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To: Ravnagora

“Princip was one of three men sent by Dragutin Dimitrijevic, the chief of the Intelligence Department in the Serbian Army and head of the Black Hand, to assassinate Archduke Franz Ferdinand, the heir to the Austro-Hungarian throne, during his visit to Sarajevo on 28 June 1914.”

From a leading WW1 site. I’ve just read a couple of books by top historians and this is well-established fact, not propaganda.


8 posted on 07/31/2014 11:26:48 AM PDT by buridan
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To: buridan

The activities of the “Black Hand” in Serbia, of which Dragutin Dimitrijevic was a leader, were not officially sanctioned by Serbia. They would be considered “rogue elements”.

Be careful about taking “well accepted facts” by “top historians” as “truth”. There are many “well accepted facts” that are not “facts” at all, but rather manufactured lies and/or deceptions intended to present history a certain way to suit agendas.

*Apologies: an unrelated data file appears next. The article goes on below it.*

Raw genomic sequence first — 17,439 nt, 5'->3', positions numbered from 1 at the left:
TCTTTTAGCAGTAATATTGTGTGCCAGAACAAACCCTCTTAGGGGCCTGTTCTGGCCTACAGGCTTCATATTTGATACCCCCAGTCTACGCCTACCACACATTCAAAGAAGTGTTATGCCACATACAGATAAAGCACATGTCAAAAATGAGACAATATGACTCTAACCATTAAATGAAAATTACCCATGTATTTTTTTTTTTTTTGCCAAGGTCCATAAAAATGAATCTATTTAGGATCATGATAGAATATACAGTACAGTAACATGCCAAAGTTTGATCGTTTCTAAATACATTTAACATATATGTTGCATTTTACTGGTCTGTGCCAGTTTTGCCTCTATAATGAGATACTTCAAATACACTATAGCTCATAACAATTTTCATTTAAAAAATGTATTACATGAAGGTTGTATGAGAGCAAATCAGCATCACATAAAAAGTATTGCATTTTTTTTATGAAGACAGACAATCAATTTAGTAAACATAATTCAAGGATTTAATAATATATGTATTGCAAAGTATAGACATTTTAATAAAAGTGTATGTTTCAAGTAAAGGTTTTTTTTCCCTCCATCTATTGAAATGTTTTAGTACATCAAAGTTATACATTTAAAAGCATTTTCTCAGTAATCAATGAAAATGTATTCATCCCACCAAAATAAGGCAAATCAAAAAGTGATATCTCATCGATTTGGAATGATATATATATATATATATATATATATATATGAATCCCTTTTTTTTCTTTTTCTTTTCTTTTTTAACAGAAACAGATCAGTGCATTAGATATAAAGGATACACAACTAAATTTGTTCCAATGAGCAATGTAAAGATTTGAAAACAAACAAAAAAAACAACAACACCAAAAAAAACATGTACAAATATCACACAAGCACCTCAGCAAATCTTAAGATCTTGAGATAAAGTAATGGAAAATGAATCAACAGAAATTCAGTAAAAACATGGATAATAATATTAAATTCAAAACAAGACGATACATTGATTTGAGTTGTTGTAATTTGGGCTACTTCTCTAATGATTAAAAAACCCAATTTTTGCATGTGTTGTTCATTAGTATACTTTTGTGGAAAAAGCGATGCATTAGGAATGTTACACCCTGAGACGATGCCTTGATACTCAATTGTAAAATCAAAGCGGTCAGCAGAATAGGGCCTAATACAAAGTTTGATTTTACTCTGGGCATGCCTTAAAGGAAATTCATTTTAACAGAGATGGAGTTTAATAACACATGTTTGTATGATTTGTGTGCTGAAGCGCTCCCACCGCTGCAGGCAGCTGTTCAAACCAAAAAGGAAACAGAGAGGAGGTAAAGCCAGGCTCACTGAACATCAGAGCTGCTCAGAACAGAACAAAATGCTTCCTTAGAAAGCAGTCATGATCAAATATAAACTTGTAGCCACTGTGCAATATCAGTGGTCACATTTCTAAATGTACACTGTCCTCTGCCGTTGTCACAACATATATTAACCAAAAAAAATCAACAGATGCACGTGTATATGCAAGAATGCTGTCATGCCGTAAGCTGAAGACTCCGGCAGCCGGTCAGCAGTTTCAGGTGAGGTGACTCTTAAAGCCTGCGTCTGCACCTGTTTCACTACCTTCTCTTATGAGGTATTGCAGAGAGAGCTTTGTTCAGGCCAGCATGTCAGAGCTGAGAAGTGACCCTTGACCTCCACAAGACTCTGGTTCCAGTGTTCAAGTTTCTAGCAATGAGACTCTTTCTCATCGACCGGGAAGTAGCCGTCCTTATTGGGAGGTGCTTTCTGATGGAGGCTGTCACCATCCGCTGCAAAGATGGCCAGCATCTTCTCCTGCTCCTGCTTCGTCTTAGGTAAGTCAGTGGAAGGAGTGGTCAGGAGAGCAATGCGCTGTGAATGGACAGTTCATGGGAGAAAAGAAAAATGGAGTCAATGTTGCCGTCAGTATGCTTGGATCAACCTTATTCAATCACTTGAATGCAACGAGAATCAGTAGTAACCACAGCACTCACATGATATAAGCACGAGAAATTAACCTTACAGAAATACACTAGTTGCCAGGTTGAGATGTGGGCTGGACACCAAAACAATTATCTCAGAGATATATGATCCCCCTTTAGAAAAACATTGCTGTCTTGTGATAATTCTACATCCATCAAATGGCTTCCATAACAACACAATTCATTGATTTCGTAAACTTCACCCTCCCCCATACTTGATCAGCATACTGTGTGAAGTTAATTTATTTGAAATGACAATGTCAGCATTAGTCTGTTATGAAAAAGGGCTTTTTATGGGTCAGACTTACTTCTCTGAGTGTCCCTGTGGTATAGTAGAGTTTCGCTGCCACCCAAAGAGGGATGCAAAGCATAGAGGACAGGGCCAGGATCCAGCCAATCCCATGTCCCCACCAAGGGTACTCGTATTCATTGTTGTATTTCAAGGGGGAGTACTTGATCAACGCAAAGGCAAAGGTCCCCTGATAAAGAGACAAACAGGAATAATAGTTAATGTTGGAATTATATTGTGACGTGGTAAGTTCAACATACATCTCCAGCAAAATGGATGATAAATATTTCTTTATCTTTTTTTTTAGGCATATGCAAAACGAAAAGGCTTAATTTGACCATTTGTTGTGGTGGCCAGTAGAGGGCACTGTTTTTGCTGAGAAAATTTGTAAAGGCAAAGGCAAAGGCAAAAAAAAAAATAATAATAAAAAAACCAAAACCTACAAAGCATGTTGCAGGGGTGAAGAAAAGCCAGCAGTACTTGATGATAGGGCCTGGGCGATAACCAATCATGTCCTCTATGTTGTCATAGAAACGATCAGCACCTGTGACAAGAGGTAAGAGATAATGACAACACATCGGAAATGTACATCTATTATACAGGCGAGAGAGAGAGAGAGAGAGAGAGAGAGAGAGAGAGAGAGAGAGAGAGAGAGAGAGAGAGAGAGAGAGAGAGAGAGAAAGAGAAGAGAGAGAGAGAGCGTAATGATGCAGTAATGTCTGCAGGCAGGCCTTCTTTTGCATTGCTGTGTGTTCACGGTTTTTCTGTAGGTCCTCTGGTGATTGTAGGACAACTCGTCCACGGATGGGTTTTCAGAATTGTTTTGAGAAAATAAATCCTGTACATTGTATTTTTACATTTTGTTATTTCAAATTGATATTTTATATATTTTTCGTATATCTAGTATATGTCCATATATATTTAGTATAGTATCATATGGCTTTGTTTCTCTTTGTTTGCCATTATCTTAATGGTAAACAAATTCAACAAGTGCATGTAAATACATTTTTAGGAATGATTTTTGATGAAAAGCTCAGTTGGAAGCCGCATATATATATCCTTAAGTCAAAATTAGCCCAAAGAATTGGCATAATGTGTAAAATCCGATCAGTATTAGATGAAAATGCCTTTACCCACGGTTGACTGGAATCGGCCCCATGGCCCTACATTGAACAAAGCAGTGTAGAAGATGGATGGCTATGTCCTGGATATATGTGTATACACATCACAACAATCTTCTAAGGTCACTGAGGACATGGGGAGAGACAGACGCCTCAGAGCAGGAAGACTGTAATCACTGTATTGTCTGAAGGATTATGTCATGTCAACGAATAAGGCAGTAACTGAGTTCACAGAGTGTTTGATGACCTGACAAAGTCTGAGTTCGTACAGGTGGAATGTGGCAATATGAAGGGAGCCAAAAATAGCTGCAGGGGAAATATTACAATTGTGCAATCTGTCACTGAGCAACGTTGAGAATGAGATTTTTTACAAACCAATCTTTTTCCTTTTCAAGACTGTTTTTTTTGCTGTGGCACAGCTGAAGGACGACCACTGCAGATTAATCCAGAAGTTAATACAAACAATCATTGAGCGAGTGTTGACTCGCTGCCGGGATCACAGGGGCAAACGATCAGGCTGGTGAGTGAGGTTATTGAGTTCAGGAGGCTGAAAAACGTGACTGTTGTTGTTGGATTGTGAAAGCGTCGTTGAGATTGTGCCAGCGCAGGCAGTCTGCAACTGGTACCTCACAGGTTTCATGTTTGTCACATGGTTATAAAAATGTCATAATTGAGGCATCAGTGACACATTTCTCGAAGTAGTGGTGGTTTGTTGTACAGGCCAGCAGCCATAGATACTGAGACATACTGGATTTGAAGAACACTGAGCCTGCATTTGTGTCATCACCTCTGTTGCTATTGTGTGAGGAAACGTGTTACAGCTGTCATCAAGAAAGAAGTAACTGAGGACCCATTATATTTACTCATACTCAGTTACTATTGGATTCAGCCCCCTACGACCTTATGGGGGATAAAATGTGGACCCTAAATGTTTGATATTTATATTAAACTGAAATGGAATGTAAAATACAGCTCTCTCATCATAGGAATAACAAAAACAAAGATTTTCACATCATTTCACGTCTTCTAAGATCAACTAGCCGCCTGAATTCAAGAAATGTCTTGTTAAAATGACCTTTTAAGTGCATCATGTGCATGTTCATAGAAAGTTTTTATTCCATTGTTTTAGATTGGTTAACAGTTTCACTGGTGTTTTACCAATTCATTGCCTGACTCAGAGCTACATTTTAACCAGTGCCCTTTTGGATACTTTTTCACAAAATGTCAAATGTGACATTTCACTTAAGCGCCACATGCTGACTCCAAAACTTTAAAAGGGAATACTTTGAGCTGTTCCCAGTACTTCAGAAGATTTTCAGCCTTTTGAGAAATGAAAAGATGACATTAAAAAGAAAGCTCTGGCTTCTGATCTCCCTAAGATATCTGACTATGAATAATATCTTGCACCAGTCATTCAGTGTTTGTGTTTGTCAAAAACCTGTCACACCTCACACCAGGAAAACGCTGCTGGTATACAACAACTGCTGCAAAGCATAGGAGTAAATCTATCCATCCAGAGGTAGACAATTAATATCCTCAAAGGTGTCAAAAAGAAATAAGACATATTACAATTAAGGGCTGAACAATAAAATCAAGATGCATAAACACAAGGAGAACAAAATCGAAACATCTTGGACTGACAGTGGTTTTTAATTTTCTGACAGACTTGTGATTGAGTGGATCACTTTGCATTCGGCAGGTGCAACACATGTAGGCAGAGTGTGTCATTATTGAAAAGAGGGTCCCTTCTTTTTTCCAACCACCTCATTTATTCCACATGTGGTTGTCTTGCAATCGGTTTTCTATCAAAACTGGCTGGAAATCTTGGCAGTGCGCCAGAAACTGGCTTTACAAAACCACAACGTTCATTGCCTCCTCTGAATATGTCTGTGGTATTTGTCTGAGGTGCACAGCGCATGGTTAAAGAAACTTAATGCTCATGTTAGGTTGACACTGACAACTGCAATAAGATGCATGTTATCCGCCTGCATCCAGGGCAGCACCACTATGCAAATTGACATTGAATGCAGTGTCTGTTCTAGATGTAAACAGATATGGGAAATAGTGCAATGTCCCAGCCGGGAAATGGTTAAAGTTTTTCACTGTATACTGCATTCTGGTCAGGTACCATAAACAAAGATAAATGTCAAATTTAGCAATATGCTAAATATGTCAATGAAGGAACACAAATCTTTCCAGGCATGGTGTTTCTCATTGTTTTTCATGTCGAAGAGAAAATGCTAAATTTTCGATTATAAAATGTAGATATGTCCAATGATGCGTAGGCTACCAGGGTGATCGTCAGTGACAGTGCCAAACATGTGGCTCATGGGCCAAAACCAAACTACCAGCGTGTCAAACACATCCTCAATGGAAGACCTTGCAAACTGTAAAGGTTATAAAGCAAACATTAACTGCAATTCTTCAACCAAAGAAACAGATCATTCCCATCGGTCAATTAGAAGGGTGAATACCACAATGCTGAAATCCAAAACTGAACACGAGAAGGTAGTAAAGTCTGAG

______________


9 posted on 07/31/2014 11:32:57 AM PDT by Ravnagora
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To: Ravnagora
Um, wasn't it the Serbs who brought Austria upon themselves through acts of terror. The Serbs were just as much the aggressors as the Austrians swallowing up their own neighbors after fighting the Ottomans. And they did quite nicely out of WWI, basically growing from tiny Serbia to a massive Yugoslavia. They played a very fine game, especially getting fellow “slavs” the Russians to fight in their name.
10 posted on 07/31/2014 11:33:21 AM PDT by Sam Gamgee (May God have mercy upon my enemies, because I won't. - Patton)
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To: Sam Gamgee

Sam, virtually every single element in your text above is incorrect.

It was the Austrians who wanted war against Serbia and they set up their own Archduke (whom they most willingly sacrificed) to achieve their aims.